The white wooden door alone is a promise. "Women's pool" is written on it, setting the tone for sublime exclusivity, and indeed, anyone who is allowed in here will experience their very own summer happiness. No children squealing, no show running, no lewd looks. Relaxation in the pool and on the meadow under the walnut tree. The conversations are subdued, the reading is often academic, bodies on the beach towels in all stages of tanning and aging, mostly topless. Free, lazy and peaceful, the women's section in Freiburg's Loretto outdoor pool corresponds entirely to the way the city in southern Baden sees itself: a little quirky, but endearing and genuine. What football fans have for SC coach Christian Streich, Freiburg residents have their "Lollo", the only women's pool in the republic.
And now the ladies' bathroom is in the cinema, not as a summery women's heaven, but as a female combat zone, where people stare, rush, push until the police come. Doris Dörrie's "Freibad" is set in Bavaria, and the film pool isn't half as nice as the one in Freiburg, but the conflict originates from there: bare-breasted regulars argue with burkini-wearing women about what works and what doesn't. And who is in charge in the bathroom.
It started in Freiburg with poisonous looks, in the summer of 2016 it came to the extreme: police squads stormed the bathroom to break up fisticuffs in which 15 women are said to have been involved. It wasn't just this police operation, sometimes the women fought over the hot water showers, sometimes secret barbecues and shisha whistles caused a riot. People cursed and cursed in Arabic and Alemannic, French and German. Many of the Muslim women who discovered the Loretto baths for themselves at that time came from Alsace. She was driven across the border in search of a way to bathe protected from the eyes of men.
The Freiburg mentality does not like confrontational authority, they prefer to act indirectly, so a very Baden solution was found for the small war at the edge of the pool: male lifeguards moved into the women's pool. A turning point in history, the outrage among Muslim and young feminist customers was enormous, and they immediately organized a petition “against this sexism and racism”, but found little support. The male minders stayed. Then Corona came. And this summer, so we hear from Freiburg, is said to have been quite peaceful.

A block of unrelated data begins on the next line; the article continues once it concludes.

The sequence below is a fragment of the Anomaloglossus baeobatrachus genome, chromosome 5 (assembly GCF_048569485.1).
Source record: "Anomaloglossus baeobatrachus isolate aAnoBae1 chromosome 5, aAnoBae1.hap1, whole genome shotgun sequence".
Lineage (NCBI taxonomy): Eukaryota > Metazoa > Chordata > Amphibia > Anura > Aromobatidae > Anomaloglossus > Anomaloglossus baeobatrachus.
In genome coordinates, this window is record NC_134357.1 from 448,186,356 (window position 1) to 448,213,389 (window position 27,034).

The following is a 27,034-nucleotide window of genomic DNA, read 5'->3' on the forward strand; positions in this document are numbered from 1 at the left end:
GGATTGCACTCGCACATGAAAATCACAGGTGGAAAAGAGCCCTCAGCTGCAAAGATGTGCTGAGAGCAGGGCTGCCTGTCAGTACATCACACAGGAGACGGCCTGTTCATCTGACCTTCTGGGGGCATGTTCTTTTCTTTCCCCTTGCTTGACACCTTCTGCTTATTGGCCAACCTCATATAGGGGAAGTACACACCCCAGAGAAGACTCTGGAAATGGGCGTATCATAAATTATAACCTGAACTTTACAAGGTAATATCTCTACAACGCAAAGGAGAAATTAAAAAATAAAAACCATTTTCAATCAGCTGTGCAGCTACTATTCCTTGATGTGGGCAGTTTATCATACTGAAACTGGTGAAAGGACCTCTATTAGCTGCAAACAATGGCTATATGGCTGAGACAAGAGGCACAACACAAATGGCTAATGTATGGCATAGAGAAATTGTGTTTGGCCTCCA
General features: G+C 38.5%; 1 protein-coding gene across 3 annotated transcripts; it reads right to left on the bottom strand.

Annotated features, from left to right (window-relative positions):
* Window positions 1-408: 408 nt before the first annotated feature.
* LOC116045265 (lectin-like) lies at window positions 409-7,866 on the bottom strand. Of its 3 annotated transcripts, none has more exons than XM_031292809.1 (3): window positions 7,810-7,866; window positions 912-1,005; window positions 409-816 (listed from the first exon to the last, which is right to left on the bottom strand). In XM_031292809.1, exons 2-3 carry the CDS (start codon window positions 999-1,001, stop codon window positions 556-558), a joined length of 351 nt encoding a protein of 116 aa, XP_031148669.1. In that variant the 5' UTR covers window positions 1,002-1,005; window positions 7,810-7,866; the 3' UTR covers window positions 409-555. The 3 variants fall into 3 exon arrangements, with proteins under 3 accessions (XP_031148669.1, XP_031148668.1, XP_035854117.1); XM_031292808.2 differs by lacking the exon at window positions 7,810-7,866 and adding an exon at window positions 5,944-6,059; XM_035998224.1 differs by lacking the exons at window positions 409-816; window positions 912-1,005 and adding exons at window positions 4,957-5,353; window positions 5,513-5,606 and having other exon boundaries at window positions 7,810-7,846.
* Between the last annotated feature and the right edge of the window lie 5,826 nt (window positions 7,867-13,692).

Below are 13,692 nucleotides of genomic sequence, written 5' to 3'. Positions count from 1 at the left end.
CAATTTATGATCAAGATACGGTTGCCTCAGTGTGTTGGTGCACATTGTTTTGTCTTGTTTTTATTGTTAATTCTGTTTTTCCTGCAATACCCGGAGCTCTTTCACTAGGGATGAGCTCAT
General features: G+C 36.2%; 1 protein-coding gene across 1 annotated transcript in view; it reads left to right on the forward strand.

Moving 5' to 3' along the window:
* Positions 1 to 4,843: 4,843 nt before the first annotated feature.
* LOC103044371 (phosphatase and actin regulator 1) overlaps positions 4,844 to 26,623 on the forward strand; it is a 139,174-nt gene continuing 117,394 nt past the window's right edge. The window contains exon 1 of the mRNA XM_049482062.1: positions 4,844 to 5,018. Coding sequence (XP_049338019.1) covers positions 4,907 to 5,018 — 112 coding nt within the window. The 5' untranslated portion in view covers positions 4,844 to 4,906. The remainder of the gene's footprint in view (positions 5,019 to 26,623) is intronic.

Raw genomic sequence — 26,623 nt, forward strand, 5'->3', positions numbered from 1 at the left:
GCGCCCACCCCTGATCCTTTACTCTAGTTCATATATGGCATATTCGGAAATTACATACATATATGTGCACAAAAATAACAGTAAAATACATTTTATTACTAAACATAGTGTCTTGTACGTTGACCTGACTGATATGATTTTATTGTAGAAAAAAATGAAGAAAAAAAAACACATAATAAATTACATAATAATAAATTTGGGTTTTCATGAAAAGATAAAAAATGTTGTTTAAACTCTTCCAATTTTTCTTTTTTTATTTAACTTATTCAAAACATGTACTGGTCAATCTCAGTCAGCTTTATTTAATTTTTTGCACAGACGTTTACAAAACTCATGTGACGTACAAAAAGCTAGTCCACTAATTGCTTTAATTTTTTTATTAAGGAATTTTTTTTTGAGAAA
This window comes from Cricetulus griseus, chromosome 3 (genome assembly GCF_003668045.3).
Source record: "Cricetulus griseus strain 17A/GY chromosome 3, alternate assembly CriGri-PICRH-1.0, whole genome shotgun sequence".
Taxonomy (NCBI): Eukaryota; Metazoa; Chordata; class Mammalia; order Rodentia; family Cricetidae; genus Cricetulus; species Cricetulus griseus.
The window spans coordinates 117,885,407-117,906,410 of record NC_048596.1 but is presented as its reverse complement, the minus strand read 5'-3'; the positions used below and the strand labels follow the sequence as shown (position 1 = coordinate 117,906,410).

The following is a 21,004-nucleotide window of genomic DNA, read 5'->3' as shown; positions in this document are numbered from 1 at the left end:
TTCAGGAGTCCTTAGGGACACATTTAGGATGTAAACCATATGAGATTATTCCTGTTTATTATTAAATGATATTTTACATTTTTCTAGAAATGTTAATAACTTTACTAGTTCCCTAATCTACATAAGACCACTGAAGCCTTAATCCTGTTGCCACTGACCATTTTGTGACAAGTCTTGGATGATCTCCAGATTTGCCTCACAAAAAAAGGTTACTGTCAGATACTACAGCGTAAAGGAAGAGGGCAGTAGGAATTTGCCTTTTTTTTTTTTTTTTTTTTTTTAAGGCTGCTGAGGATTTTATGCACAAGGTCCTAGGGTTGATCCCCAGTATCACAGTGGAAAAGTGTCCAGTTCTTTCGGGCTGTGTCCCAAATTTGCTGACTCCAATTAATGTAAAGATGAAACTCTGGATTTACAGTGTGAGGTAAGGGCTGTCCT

Since this summer, there has been a regulation in the venerable Loretto ladies' pool that men are also allowed to supervise the bathing there. This irritates the Muslim visitors.
Doris Dörrie said at the start of the film that she was fascinated by how different ideas about women collide in such a small space. And that such an outdoor pool is a beautiful metaphor for democracy and its hardships.
You know that all too well in Freiburg, where the rules of the game for women who want to go into the water have been renegotiated so often. The women's baths, built at the end of the 19th century, started as a mini pool with high walls all around, and nothing more than a dip was intended. After 1968, the demand for the dissolution of the gender-specific bathing establishment flared up briefly because it contradicted the process of female emancipation.
But the debate petered out – perhaps also because “topless” was finally allowed in the 70s. Hilde, the lifeguard at the time and an icon of women's pools, didn't get involved: "The Hösle stays on." It was the citizens who took over when the city of Freiburg wanted to close the dilapidated pool in the 1990s: a Loretto pool -Freundeskreis – including well-known lawyers and professors – developed a cost-effective renovation concept, which the city ruefully implemented.
And perhaps it was this triumph of dialogue that inspired the Circle of Friends to write a letter to the Kingdom of Saudi Arabia during the ladies' bath riots. With the request to give the Alsatian Muslim women their own women's bathroom. The Saudis did not answer. A women's bathroom is more of a democratic matter.